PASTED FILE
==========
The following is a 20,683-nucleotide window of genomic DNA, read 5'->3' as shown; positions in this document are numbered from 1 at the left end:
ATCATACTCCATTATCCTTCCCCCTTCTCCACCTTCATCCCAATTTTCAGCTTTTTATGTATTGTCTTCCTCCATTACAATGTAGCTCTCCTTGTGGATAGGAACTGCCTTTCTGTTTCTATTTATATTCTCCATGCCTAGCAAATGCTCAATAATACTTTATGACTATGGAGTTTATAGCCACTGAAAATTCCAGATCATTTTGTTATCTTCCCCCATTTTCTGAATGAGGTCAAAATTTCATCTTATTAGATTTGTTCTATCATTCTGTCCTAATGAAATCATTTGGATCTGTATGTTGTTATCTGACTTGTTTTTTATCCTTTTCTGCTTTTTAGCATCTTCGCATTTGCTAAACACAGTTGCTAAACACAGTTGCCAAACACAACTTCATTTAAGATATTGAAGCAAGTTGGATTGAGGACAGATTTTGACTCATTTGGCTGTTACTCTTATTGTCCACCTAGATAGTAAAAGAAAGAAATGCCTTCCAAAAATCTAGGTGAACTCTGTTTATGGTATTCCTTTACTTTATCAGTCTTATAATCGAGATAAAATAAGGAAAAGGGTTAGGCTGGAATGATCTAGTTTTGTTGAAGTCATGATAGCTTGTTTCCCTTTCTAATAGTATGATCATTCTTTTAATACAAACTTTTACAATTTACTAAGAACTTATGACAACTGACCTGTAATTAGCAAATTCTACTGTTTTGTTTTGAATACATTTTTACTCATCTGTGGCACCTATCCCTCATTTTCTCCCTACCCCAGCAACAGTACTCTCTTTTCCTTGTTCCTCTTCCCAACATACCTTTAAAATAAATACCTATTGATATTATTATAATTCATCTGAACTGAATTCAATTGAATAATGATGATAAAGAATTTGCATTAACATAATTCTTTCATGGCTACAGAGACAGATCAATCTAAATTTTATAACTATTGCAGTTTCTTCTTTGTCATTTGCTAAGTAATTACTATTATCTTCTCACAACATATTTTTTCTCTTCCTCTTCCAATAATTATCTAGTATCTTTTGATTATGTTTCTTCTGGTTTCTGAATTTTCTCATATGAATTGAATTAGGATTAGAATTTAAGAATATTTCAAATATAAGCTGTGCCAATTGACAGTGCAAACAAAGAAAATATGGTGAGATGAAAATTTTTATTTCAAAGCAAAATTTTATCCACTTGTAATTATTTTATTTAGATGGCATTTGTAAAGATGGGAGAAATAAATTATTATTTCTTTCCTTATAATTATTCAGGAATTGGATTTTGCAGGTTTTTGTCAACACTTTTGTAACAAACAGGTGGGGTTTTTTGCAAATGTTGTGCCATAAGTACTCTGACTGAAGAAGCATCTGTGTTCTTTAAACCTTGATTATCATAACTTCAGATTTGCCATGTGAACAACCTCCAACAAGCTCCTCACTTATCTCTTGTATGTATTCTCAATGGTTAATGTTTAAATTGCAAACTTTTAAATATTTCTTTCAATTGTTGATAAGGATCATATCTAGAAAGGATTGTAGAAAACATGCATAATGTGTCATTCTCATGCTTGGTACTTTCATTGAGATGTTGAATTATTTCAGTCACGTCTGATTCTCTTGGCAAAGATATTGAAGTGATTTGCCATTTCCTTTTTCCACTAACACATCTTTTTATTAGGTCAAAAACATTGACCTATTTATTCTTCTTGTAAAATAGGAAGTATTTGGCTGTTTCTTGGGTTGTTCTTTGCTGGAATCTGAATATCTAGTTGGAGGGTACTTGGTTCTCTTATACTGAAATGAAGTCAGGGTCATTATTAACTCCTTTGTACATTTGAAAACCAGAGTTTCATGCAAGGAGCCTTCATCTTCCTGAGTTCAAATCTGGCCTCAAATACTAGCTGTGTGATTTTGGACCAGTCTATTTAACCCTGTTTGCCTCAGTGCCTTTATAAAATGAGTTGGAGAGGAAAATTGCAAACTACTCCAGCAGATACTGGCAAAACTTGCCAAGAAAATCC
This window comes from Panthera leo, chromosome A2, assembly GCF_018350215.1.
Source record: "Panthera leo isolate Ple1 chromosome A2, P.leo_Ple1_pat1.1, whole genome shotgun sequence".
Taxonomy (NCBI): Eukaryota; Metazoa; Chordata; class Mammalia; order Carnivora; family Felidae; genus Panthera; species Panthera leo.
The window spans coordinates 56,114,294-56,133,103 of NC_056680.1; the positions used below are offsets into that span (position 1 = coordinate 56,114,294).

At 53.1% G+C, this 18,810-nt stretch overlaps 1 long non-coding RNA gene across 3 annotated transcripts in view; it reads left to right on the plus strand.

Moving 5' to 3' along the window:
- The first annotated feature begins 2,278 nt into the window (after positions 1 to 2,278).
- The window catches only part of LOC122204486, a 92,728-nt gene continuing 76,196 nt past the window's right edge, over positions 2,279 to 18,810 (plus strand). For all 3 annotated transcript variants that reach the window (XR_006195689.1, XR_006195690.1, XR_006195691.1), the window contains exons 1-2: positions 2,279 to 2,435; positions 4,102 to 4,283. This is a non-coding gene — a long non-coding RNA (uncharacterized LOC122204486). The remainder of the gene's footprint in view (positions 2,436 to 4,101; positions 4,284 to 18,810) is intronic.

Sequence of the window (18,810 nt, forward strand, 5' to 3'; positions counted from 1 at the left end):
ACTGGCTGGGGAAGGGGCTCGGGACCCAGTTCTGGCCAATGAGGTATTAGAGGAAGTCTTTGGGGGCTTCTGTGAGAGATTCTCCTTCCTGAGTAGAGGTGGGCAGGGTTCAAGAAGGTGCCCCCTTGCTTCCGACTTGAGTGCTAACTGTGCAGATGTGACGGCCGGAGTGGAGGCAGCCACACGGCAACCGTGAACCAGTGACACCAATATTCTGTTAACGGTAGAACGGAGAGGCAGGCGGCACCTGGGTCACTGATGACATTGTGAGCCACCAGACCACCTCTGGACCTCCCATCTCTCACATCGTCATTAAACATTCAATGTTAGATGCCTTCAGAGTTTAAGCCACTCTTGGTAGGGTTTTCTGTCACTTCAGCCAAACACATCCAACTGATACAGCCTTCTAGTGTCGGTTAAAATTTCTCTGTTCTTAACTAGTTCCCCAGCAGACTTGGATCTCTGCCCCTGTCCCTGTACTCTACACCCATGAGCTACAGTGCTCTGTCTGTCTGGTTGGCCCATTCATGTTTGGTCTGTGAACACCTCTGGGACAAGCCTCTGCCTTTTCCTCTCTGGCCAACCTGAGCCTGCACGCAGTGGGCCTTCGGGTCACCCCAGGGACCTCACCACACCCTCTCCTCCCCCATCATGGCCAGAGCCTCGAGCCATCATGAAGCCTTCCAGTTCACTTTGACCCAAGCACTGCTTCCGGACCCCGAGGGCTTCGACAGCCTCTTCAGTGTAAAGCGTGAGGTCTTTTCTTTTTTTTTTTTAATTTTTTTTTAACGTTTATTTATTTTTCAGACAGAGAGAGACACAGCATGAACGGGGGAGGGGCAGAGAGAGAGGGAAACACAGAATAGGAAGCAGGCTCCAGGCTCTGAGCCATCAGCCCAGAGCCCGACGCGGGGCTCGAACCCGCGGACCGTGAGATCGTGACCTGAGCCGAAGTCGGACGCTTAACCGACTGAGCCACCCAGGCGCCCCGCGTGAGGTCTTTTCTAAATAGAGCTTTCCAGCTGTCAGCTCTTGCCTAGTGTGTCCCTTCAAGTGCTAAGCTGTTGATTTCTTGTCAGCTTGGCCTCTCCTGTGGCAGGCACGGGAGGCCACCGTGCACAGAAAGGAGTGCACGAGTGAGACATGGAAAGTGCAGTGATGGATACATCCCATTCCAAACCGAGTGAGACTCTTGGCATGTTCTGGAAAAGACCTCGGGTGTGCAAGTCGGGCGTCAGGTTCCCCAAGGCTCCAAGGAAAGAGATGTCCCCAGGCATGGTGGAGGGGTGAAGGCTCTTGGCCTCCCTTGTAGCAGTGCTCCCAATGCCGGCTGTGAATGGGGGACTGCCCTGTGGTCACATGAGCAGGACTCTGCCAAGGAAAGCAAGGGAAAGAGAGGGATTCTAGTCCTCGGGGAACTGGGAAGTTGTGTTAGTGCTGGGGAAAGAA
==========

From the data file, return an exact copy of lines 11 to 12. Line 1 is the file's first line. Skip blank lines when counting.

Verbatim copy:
Sequence of the window (18,810 nt, forward strand, 5' to 3'; positions counted from 1 at the left end):
ACTGGCTGGGGAAGGGGCTCGGGACCCAGTTCTGGCCAATGAGGTATTAGAGGAAGTCTTTGGGGGCTTCTGTGAGAGATTCTCCTTCCTGAGTAGAGGTGGGCAGGGTTCAAGAAGGTGCCCCCTTGCTTCCGACTTGAGTGCTAACTGTGCAGATGTGACGGCCGGAGTGGAGGCAGCCACACGGCAACCGTGAACCAGTGACACCAATATTCTGTTAACGGTAGAACGGAGAGGCAGGCGGCACCTGGGTCACTGATGACATTGTGAGCCACCAGACCACCTCTGGACCTCCCATCTCTCACATCGTCATTAAACATTCAATGTTAGATGCCTTCAGAGTTTAAGCCACTCTTGGTAGGGTTTTCTGTCACTTCAGCCAAACACATCCAACTGATACAGCCTTCTAGTGTCGGTTAAAATTTCTCTGTTCTTAACTAGTTCCCCAGCAGACTTGGATCTCTGCCCCTGTCCCTGTACTCTACACCCATGAGCTACAGTGCTCTGTCTGTCTGGTTGGCCCATTCATGTTTGGTCTGTGAACACCTCTGGGACAAGCCTCTGCCTTTTCCTCTCTGGCCAACCTGAGCCTGCACGCAGTGGGCCTTCGGGTCACCCCAGGGACCTCACCACACCCTCTCCTCCCCCATCATGGCCAGAGCCTCGAGCCATCATGAAGCCTTCCAGTTCACTTTGACCCAAGCACTGCTTCCGGACCCCGAGGGCTTCGACAGCCTCTTCAGTGTAAAGCGTGAGGTCTTTTCTTTTTTTTTTTTAATTTTTTTTTAACGTTTATTTATTTTTCAGACAGAGAGAGACACAGCATGAACGGGGGAGGGGCAGAGAGAGAGGGAAACACAGAATAGGAAGCAGGCTCCAGGCTCTGAGCCATCAGCCCAGAGCCCGACGCGGGGCTCGAACCCGCGGACCGTGAGATCGTGACCTGAGCCGAAGTCGGACGCTTAACCGACTGAGCCACCCAGGCGCCCCGCGTGAGGTCTTTTCTAAATAGAGCTTTCCAGCTGTCAGCTCTTGCCTAGTGTGTCCCTTCAAGTGCTAAGCTGTTGATTTCTTGTCAGCTTGGCCTCTCCTGTGGCAGGCACGGGAGGCCACCGTGCACAGAAAGGAGTGCACGAGTGAGACATGGAAAGTGCAGTGATGGATACATCCCATTCCAAACCGAGTGAGACTCTTGGCATGTTCTGGAAAAGACCTCGGGTGTGCAAGTCGGGCGTCAGGTTCCCCAAGGCTCCAAGGAAAGAGATGTCCCCAGGCATGGTGGAGGGGTGAAGGCTCTTGGCCTCCCTTGTAGCAGTGCTCCCAATGCCGGCTGTGAATGGGGGACTGCCCTGTGGTCACATGAGCAGGACTCTGCCAAGGAAAGCAAGGGAAAGAGAGGGATTCTAGTCCTCGGGGAACTGGGAAGTTGTGTTAGTGCTGGGGAAAGAA